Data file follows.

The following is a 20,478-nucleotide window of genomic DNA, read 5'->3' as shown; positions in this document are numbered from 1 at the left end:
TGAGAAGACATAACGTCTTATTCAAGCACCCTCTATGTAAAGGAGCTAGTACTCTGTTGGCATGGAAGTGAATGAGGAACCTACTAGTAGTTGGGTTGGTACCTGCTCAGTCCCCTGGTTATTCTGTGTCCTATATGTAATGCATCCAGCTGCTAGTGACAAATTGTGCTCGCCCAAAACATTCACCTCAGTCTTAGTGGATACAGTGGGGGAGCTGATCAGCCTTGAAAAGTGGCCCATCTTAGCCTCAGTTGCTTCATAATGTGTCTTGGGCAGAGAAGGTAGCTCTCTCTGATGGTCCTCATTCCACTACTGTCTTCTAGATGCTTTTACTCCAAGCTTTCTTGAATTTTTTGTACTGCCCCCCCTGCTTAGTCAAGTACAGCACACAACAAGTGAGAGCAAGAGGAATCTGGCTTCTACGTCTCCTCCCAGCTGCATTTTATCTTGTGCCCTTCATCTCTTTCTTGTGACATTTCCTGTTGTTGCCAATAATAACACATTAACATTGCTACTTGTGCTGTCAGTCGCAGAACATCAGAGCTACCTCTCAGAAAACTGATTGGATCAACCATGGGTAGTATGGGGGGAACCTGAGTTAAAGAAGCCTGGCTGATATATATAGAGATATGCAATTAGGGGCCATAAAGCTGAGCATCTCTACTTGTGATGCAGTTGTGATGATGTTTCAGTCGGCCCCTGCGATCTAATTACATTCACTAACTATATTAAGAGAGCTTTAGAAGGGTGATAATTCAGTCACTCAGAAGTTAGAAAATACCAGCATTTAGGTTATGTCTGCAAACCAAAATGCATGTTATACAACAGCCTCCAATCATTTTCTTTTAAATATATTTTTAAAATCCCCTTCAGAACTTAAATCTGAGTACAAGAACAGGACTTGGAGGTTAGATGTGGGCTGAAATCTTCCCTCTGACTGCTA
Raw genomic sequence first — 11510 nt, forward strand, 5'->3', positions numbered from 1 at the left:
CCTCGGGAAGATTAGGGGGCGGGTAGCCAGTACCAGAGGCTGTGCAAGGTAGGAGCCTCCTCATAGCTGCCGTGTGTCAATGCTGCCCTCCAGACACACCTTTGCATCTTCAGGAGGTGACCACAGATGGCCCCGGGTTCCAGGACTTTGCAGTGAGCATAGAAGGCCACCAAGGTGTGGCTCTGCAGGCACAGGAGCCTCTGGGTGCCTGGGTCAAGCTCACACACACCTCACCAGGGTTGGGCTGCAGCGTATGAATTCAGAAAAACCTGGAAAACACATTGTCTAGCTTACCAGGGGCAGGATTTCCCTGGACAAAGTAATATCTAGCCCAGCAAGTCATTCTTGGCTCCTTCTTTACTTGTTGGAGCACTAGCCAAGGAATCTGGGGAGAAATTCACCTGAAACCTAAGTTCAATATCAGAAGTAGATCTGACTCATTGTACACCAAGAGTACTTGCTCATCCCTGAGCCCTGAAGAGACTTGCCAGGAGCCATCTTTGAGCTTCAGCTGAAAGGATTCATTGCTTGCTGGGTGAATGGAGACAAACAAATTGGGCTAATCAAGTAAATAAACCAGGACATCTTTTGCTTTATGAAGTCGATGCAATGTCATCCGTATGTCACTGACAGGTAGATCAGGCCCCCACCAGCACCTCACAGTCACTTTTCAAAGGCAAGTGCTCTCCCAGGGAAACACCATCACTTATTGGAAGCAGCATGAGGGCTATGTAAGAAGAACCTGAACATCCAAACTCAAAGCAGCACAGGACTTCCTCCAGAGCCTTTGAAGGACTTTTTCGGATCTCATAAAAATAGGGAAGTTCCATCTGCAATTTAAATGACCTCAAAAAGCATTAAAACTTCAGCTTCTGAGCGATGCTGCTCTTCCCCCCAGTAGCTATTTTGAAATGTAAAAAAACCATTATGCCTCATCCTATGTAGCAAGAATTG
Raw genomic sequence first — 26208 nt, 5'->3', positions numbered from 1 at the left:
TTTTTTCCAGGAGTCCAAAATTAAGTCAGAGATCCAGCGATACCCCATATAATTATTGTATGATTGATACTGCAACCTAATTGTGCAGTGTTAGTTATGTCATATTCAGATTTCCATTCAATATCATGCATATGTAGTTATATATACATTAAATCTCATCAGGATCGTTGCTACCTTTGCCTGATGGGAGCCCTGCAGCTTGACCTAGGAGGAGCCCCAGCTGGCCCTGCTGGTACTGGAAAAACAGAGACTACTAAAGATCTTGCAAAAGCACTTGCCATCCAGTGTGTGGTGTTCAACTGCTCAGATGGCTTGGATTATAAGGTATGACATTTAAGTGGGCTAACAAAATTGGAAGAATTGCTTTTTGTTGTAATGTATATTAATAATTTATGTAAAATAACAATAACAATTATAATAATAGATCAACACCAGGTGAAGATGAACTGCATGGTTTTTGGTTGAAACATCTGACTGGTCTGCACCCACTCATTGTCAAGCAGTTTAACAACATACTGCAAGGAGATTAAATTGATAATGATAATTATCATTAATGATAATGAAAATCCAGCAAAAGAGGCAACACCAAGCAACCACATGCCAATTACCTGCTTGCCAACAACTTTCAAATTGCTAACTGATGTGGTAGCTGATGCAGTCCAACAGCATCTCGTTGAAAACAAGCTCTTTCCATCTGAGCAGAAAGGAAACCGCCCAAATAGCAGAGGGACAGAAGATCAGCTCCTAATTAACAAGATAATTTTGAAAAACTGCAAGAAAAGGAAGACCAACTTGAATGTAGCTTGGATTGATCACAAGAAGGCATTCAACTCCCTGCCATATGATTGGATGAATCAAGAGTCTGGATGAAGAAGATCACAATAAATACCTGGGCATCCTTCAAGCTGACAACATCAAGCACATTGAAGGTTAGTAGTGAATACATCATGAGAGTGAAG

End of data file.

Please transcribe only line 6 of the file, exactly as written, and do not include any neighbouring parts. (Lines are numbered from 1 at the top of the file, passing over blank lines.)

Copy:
TTTTTTCCAGGAGTCCAAAATTAAGTCAGAGATCCAGCGATACCCCATATAATTATTGTATGATTGATACTGCAACCTAATTGTGCAGTGTTAGTTATGTCATATTCAGATTTCCATTCAATATCATGCATATGTAGTTATATATACATTAAATCTCATCAGGATCGTTGCTACCTTTGCCTGATGGGAGCCCTGCAGCTTGACCTAGGAGGAGCCCCAGCTGGCCCTGCTGGTACTGGAAAAACAGAGACTACTAAAGATCTTGCAAAAGCACTTGCCATCCAGTGTGTGGTGTTCAACTGCTCAGATGGCTTGGATTATAAGGTATGACATTTAAGTGGGCTAACAAAATTGGAAGAATTGCTTTTTGTTGTAATGTATATTAATAATTTATGTAAAATAACAATAACAATTATAATAATAGATCAACACCAGGTGAAGATGAACTGCATGGTTTTTGGTTGAAACATCTGACTGGTCTGCACCCACTCATTGTCAAGCAGTTTAACAACATACTGCAAGGAGATTAAATTGATAATGATAATTATCATTAATGATAATGAAAATCCAGCAAAAGAGGCAACACCAAGCAACCACATGCCAATTACCTGCTTGCCAACAACTTTCAAATTGCTAACTGATGTGGTAGCTGATGCAGTCCAACAGCATCTCGTTGAAAACAAGCTCTTTCCATCTGAGCAGAAAGGAAACCGCCCAAATAGCAGAGGGACAGAAGATCAGCTCCTAATTAACAAGATAATTTTGAAAAACTGCAAGAAAAGGAAGACCAACTTGAATGTAGCTTGGATTGATCACAAGAAGGCATTCAACTCCCTGCCATATGATTGGATGAATCAAGAGTCTGGATGAAGAAGATCACAATAAATACCTGGGCATCCTTCAAGCTGACAACATCAAGCACATTGAAGGTTAGTAGTGAATACATCATGAGAGTGAAG